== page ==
Flood restoration company Munters has blasted shoddy contractors for wasting up to £80m on repairs to properties damaged by last autumn's floods.

The company said up to 10% of its work in December comprised new instructions for existing household claims where the original contractor had failed to carry out repairs to a high enough standard.

If this level of poor workmanship is reflected across the £800m cost of last autumn's flood work the total amount wasted could be up to £80m.

John Ball, president of the Chartered Institute of Loss Adjusters, said he was surprised by Munters' figures.

However, Lawclub Legal Protection said it had seen a 40% increase in calls relating to disputes over property and building matters in January.

Munters' director Tim Hawkin said bad repairs had increased the misery of flooded householders: “Even now, three months after the floods, more than 5% of new instructions we receive are a result of faulty workmanship.”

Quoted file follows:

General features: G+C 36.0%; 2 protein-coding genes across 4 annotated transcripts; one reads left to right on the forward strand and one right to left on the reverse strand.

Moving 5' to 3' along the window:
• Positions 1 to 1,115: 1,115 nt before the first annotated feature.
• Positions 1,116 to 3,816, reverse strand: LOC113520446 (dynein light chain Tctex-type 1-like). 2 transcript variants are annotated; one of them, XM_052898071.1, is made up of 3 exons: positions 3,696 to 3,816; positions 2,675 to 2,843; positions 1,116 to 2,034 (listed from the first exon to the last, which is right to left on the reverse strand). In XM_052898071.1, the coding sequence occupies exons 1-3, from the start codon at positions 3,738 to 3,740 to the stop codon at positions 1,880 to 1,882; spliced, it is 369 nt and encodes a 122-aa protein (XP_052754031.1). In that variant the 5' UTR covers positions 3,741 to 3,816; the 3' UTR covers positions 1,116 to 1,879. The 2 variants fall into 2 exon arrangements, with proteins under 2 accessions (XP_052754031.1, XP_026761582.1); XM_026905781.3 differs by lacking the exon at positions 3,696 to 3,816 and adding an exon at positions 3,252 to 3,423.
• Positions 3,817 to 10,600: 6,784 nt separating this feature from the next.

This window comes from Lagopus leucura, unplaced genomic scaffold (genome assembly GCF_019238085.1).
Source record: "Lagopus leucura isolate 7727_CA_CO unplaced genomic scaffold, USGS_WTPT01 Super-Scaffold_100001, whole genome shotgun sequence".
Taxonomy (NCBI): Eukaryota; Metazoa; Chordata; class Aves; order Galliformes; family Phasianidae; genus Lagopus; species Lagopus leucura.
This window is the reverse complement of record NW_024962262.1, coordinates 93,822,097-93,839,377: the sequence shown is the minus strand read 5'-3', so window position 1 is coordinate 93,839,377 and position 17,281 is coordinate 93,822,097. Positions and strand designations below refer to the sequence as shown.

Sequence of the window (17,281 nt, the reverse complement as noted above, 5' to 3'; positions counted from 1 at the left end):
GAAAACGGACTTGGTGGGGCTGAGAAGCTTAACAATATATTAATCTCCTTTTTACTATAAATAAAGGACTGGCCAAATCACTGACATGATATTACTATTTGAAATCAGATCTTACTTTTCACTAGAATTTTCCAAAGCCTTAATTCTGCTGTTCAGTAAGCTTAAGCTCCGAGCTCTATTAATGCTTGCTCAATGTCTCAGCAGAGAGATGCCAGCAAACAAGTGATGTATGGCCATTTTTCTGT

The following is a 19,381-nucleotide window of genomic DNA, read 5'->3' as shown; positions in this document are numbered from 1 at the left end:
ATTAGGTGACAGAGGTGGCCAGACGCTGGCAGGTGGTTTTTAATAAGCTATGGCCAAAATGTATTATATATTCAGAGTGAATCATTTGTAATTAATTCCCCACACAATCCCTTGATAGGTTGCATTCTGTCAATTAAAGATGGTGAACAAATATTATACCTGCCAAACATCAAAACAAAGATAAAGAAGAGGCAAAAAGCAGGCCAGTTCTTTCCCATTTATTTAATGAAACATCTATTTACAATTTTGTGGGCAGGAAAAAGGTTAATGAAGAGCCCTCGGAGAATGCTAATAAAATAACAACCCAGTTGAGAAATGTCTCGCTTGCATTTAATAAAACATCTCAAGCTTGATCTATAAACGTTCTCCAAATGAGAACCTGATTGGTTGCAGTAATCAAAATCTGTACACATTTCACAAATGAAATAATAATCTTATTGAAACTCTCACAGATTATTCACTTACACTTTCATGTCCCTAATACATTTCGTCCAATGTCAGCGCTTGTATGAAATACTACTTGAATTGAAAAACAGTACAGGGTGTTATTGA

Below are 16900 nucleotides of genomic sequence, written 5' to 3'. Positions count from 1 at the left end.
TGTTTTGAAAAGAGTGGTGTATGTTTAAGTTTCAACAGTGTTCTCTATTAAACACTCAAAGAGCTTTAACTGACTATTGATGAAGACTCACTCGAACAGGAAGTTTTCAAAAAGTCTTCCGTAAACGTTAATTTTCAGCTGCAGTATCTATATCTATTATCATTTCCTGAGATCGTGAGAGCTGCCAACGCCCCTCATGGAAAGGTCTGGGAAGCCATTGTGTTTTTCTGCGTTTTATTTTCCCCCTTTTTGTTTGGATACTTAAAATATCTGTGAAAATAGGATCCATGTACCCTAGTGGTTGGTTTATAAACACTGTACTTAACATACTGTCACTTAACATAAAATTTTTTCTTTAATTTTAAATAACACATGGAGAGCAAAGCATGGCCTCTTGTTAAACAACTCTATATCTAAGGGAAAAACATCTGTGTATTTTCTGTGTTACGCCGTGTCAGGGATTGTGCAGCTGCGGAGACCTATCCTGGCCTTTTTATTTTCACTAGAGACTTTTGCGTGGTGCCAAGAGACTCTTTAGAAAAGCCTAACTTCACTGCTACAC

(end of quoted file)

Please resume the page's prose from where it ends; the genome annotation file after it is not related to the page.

He warned that the industry could not afford to be complacent about the issue. And he added: “Lack of knowledge and experience results in under-qualified contractors carrying out shoddy and incomplete work that has to be redone, leaving the policyholder inconvenienced even further.

“You can't stop the rain, but you can reduce the cost.”

Hawkin said most poor repairs were the result of contractors not ensuring properties were sufficiently dry before starting work or failing to specify the correct redecoration materials.

In these cases Munters has had to return properties to their pre-incident condition in order to dry out properties completely before properly qualified contractors can begin work.

Geoff Williams, director of independent loss adjusters Claimex, said it used to be common practice for loss adjusters to be responsible for ensuring repair work was carried out by an able contractor. But he claimed, in some cases, insurers had chosen not to involve loss adjusters in the process and instead appointed contractors directly, increasing the scope for poor service.

This argument was, however, rejected by Norwich Union, the UK's largest insurer.

It said: “Severe flood damage warrants the involvement of either our own in-house or independent adjusters who supervise work by our own trade network, reducing the likelihood of poor repairs.”